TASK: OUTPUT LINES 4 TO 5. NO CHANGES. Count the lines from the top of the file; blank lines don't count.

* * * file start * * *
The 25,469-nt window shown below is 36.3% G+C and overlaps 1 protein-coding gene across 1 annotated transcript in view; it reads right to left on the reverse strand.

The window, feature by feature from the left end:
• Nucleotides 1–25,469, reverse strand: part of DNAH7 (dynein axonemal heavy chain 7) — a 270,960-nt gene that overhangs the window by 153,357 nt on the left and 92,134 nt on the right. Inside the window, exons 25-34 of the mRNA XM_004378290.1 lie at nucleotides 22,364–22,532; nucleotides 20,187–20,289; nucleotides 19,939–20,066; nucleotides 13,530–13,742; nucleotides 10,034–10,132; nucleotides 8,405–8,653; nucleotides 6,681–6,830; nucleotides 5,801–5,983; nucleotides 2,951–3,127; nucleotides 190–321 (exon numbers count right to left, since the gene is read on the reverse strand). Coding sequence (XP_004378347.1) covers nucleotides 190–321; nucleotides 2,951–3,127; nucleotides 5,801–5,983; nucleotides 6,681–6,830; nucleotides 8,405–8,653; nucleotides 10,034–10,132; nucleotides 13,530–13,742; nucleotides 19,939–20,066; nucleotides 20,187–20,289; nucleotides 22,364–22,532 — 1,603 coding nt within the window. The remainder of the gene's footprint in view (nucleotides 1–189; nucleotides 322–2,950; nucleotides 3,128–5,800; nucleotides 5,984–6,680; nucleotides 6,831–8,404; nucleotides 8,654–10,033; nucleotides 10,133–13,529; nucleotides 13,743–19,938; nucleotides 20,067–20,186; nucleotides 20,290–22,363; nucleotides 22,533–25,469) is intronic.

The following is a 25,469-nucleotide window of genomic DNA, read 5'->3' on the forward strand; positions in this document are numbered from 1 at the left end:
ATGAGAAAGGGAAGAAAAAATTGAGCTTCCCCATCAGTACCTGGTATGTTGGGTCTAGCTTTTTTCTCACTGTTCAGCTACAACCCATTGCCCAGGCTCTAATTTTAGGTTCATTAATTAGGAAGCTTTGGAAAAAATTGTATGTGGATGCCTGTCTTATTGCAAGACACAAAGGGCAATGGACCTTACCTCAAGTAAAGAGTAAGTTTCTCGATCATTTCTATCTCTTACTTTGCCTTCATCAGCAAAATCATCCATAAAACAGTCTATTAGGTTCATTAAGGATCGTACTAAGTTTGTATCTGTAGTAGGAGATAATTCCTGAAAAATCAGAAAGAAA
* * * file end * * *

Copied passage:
The following is a 25,469-nucleotide window of genomic DNA, read 5'->3' on the forward strand; positions in this document are numbered from 1 at the left end:
ATGAGAAAGGGAAGAAAAAATTGAGCTTCCCCATCAGTACCTGGTATGTTGGGTCTAGCTTTTTTCTCACTGTTCAGCTACAACCCATTGCCCAGGCTCTAATTTTAGGTTCATTAATTAGGAAGCTTTGGAAAAAATTGTATGTGGATGCCTGTCTTATTGCAAGACACAAAGGGCAATGGACCTTACCTCAAGTAAAGAGTAAGTTTCTCGATCATTTCTATCTCTTACTTTGCCTTCATCAGCAAAATCATCCATAAAACAGTCTATTAGGTTCATTAAGGATCGTACTAAGTTTGTATCTGTAGTAGGAGATAATTCCTGAAAAATCAGAAAGAAA